The chapter discussed the problems of the Russia’s economic competitiveness in the booming years prior to 2008 economic crisis. We estimate the competitive advantages and weaknesses, and analyze the contribution of innovations into the growth dynamics pattern.
The article considers the processes of progress in production and service sectors and answers the question how and thanks to what service sector of Russian economy left the productive one behind (concerning contribution in GDP of our country). The rates of development of service sector turned out to be so high firstly - as a reason of peculiarities of new Russian economy, which historically was built on the market principles and was developing in conditions of investment resources deficit, secondly - as a reason of system differences between «physical» goods and services as an object of sale. Nowadays Russia faces an unusual symbiosis: effective service companies, operating in hard competitive sphere with average profitability and non-affective from the point of management industrial companies, which thanks to monopolistic pricing have great profitability, providing profits of Russian budget and determining a macroeconomic situation.
The paper examines the structure, governance, and balance sheets of state-controlled banks in Russia, which accounted for over 55 percent of the total assets in the country's banking system in early 2012. The author offers a credible estimate of the size of the country's state banking sector by including banks that are indirectly owned by public organizations. Contrary to some predictions based on the theoretical literature on economic transition, he explains the relatively high profitability and efficiency of Russian state-controlled banks by pointing to their competitive position in such functions as acquisition and disposal of assets on behalf of the government. Also suggested in the paper is a different way of looking at market concentration in Russia (by consolidating the market shares of core state-controlled banks), which produces a picture of a more concentrated market than officially reported. Lastly, one of the author's interesting conclusions is that China provides a better benchmark than the formerly centrally planned economies of Central and Eastern Europe by which to assess the viability of state ownership of banks in Russia and to evaluate the country's banking sector.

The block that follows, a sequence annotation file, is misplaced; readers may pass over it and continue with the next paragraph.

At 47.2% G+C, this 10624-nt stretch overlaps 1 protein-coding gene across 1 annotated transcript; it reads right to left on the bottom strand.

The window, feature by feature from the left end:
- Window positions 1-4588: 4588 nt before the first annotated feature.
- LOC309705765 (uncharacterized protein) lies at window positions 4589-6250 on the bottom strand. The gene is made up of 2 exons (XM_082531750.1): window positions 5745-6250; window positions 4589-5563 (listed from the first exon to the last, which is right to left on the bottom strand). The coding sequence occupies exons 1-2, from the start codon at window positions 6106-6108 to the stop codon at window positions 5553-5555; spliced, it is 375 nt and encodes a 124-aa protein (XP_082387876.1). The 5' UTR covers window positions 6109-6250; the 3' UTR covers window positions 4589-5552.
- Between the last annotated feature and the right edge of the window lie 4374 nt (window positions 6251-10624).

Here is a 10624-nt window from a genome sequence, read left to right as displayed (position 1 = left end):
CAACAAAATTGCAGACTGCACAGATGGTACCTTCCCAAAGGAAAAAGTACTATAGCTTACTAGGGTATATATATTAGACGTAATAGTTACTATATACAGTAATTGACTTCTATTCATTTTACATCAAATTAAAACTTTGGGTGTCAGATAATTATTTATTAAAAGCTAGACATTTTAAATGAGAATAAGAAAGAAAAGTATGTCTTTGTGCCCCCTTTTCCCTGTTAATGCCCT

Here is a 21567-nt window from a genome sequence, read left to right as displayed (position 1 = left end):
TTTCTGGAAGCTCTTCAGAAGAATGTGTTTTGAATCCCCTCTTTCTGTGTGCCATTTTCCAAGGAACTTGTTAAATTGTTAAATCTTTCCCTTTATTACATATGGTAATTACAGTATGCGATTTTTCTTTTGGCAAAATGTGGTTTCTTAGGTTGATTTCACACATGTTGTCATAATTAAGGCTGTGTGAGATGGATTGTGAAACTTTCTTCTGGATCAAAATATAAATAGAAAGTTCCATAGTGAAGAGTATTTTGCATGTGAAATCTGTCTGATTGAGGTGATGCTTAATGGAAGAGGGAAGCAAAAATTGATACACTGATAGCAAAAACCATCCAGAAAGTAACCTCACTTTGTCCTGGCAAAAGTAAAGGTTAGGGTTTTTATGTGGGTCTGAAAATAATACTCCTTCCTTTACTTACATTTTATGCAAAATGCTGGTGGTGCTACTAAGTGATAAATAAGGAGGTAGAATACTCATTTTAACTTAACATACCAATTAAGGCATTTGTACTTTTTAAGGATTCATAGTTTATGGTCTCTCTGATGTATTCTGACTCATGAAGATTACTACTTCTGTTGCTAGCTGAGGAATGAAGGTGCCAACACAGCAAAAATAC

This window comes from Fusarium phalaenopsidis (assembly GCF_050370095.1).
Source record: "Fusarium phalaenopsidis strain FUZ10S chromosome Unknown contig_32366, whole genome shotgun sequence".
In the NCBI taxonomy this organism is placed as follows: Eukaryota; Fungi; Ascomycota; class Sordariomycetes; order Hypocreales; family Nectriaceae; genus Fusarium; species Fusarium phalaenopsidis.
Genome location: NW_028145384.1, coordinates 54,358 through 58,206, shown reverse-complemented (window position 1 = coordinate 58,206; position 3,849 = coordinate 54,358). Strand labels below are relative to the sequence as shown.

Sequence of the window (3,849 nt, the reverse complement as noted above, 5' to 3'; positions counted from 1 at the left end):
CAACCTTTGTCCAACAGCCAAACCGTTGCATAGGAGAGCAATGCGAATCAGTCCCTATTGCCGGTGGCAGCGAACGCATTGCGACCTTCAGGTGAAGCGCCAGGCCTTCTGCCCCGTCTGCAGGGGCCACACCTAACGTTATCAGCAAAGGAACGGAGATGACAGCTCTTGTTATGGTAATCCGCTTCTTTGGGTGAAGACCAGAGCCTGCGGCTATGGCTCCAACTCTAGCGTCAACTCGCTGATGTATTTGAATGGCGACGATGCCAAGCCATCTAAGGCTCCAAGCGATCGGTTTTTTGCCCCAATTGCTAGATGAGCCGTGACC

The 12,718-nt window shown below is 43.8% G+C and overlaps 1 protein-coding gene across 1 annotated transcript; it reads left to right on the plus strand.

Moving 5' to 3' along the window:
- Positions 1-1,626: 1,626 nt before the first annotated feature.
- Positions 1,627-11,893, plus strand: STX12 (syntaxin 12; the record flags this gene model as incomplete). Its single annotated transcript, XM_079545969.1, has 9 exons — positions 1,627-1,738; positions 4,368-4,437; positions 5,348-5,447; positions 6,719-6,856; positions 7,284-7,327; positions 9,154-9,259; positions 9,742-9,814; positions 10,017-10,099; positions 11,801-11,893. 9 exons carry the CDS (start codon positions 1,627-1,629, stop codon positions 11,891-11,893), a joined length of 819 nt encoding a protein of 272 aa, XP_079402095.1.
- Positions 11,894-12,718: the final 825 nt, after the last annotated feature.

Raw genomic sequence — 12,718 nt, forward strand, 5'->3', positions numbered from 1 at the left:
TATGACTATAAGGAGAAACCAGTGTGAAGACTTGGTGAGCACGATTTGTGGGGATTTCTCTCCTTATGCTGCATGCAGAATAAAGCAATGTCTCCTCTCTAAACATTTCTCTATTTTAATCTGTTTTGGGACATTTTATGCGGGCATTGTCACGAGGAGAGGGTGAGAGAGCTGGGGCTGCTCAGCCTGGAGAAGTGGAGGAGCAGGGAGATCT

The results of cross-cultural research of implicit theories of innovativeness among students and teachers, representatives of three ethnocultural groups: Russians, the people of the North Caucasus (Chechens and Ingushs) and Tuvinians (N=804) are presented. Intergroup differences in implicit theories of innovativeness are revealed: the ‘individual’ theories of innovativeness prevail among Russians and among the students, the ‘social’ theories of innovativeness are more expressed among respondents from the North Caucasus, Tuva and among the teachers. Using the structural equations modeling the universal model of values impact on implicit theories of innovativeness and attitudes towards innovations is constructed. Values of the Openness to changes and individual theories of innovativeness promote the positive relation to innovations. Results of research have shown that implicit theories of innovativeness differ in different cultures, and values make different impact on the attitudes towards innovations and innovative experience in different cultures.
The paper examines the principles for the supervision of financial conglomerates proposed by BCBS in the consultative document published in December 2011. Moreover, the article proposes a number of suggestions worked out by the authors within the HSE research team.